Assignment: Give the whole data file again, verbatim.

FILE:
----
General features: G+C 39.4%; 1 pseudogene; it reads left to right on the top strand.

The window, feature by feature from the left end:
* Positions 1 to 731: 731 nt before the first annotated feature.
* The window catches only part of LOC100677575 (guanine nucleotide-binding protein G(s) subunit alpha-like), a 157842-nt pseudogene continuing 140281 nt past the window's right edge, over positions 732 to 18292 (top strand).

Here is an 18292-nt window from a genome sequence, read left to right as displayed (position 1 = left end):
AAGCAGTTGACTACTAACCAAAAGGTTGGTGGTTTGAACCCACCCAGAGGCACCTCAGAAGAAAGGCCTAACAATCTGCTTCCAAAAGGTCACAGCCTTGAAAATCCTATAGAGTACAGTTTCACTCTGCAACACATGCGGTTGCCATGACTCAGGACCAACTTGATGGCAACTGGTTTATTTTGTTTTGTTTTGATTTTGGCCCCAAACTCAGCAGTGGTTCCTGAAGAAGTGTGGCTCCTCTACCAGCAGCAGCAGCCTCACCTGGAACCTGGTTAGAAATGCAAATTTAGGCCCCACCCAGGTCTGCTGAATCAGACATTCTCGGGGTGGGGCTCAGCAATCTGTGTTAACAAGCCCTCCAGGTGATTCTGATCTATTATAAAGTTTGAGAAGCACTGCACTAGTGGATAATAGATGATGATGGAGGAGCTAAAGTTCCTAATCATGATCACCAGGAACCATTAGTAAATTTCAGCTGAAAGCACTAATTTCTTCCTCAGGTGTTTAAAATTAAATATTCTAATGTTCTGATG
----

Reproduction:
General features: G+C 39.4%; 1 pseudogene; it reads left to right on the top strand.

The window, feature by feature from the left end:
* Positions 1 to 731: 731 nt before the first annotated feature.
* The window catches only part of LOC100677575 (guanine nucleotide-binding protein G(s) subunit alpha-like), a 157842-nt pseudogene continuing 140281 nt past the window's right edge, over positions 732 to 18292 (top strand).

Here is an 18292-nt window from a genome sequence, read left to right as displayed (position 1 = left end):
AAGCAGTTGACTACTAACCAAAAGGTTGGTGGTTTGAACCCACCCAGAGGCACCTCAGAAGAAAGGCCTAACAATCTGCTTCCAAAAGGTCACAGCCTTGAAAATCCTATAGAGTACAGTTTCACTCTGCAACACATGCGGTTGCCATGACTCAGGACCAACTTGATGGCAACTGGTTTATTTTGTTTTGTTTTGATTTTGGCCCCAAACTCAGCAGTGGTTCCTGAAGAAGTGTGGCTCCTCTACCAGCAGCAGCAGCCTCACCTGGAACCTGGTTAGAAATGCAAATTTAGGCCCCACCCAGGTCTGCTGAATCAGACATTCTCGGGGTGGGGCTCAGCAATCTGTGTTAACAAGCCCTCCAGGTGATTCTGATCTATTATAAAGTTTGAGAAGCACTGCACTAGTGGATAATAGATGATGATGGAGGAGCTAAAGTTCCTAATCATGATCACCAGGAACCATTAGTAAATTTCAGCTGAAAGCACTAATTTCTTCCTCAGGTGTTTAAAATTAAATATTCTAATGTTCTGATG